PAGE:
Grits might not be the first food that comes to mind when you think about breakfast, but it’s a staple in the South. USDA Secretary of Agriculture Sonny Perdue, from Georgia, wants to see them added to the menu of the nation’s school lunch programs. But that’s just one change: He has others that are more far-reaching.
In a press conference at a Virginia elementary school during his first full week in office, Perdue applauded former first lady Michelle Obama for her efforts to reduce obesity through diet. However, he wants to make school lunches more appealing to students and remove some of the other anti-obesity measures pushed by the former administration. His proclamation begins the process of restoring local control of guidelines on whole grains, sodium, and milk.
“Such changes to school lunch menus are not nearly as dramatic as the full opt-out that Republicans have sought - a push that sparked a bitter, public fight with Obama in 2014 - but Perdue promised to look at some regulatory fixes,” Helena Bottemiller Evich with Politco said.
“This announcement is the result of years of feedback from students, schools, and food service experts about the challenges they are facing in meeting the final regulations for school meals,” Perdue said. “If kids aren't eating the food, and it’s ending up in the trash, they aren't getting any nutrition – thus undermining the intent of the program.”
Patricia Montague, CEO of the School Nutrition Association said her organization has pushed for flexibility so schools can serve meals that are both nutritious and palatable.
“We don't want kids wasting their meals by throwing them away. Some of our schools are actually using that food waste as compost. That shouldn't be happening," she said in a news release from USDA.
USDA said schools face increasing fiscal burdens as they attempt to adhere to existing, stringent nutrition requirements. According to USDA figures, school food requirements cost school districts and states an additional $1.22 billion in Fiscal Year 2015.
At the same time costs are going up, most states have seen a decrease in student participation in school lunches, as nationwide about one million students choose not to have a school lunch each day. This impacts schools in two ways: The decline in school lunch participation means reduced revenue to schools while they simultaneously are encountering increased costs.
“I was talking to some folks in Washington about this, and they said that the current program is working. ‘How do you know?’ I asked. They said it’s because 99 percent of schools are at least partially compliant. Well, only in Washington can that be considered proof that the system is working as it was intended,” Perdue said. “A perfect example is in the south, where the schools want to serve grits. But the whole grain variety has little black flakes in it, and the kids won’t eat it. The school is compliant with the whole grain requirements, but no one is eating the grits. That doesn’t make any sense.”
The USDA said specific flexibilities include:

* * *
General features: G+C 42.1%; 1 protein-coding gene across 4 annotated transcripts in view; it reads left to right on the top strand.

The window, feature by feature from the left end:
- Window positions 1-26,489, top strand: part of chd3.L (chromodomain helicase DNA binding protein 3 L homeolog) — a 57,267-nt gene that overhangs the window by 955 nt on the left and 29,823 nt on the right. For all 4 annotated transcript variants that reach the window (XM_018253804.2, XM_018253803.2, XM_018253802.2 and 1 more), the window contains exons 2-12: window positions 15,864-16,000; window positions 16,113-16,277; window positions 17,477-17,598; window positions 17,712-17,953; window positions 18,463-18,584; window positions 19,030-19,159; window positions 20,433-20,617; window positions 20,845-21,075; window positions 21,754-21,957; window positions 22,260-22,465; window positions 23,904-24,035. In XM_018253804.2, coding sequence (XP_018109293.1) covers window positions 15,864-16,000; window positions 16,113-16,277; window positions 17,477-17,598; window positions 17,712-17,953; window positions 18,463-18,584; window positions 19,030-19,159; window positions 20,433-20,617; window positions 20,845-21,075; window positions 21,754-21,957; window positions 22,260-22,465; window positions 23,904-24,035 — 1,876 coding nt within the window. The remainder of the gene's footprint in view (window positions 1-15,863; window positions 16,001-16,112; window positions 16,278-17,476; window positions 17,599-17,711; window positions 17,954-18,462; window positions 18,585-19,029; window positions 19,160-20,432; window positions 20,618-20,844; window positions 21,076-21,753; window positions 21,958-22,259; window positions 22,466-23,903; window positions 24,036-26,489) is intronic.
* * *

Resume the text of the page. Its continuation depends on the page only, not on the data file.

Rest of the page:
- Whole grains:
- Schools are experiencing challenges in finding the full range of products they need and that their students enjoy in whole grain-rich form. They need continued flexibility in meeting the whole grain requirements for school meals.
- USDA will allow states to grant exemptions to schools experiencing hardship in serving 100 percent of grain products as whole-grain rich for School Year 2017-2018. USDA will take all necessary regulatory actions to implement a long-term solution.
- For School Years 2017-2018 through 2020, schools will not be required to meet Sodium Target 2. Instead, schools that meet Sodium Target 1 will be considered compliant.
- The time frame will provide schools and the school nutrition industry with the certainty and predictability they need to make appropriate plans for creating foods with the appropriate amount of sodium. During this period, USDA will take all necessary regulatory actions to implement a long-term solution.
- USDA will dedicate significant resources to providing technical assistance to schools as they continue to develop menus that are low in sodium and appealing to students.
- Milk is a key component of school meals, meaning schools must have more options for students who select milk as part of their lunch or breakfast.
- Perdue will direct USDA to begin the regulatory process for schools to serve 1 percent flavored milk through the school meals programs. USDA will seek to publish an interim rule as soon as possible to effect the change in milk policy.
“I’ve got 14 grandchildren, and there is no way that I would propose something if I didn’t think it was good, healthful, and the right thing to do,” Perdue said. “And here’s the thing about local control: it means that this new flexibility will give schools and states the option of doing what we’re laying out. These are not mandates on schools.”
USDA's Food and Nutrition Service administers 15 nutrition assistance programs that include the National School Lunch Program, School Breakfast Program, Supplemental Nutrition Assistance Program (SNAP), Special Supplemental Nutrition Program for Women, Infants and Children (WIC), and the Summer Food Service Program.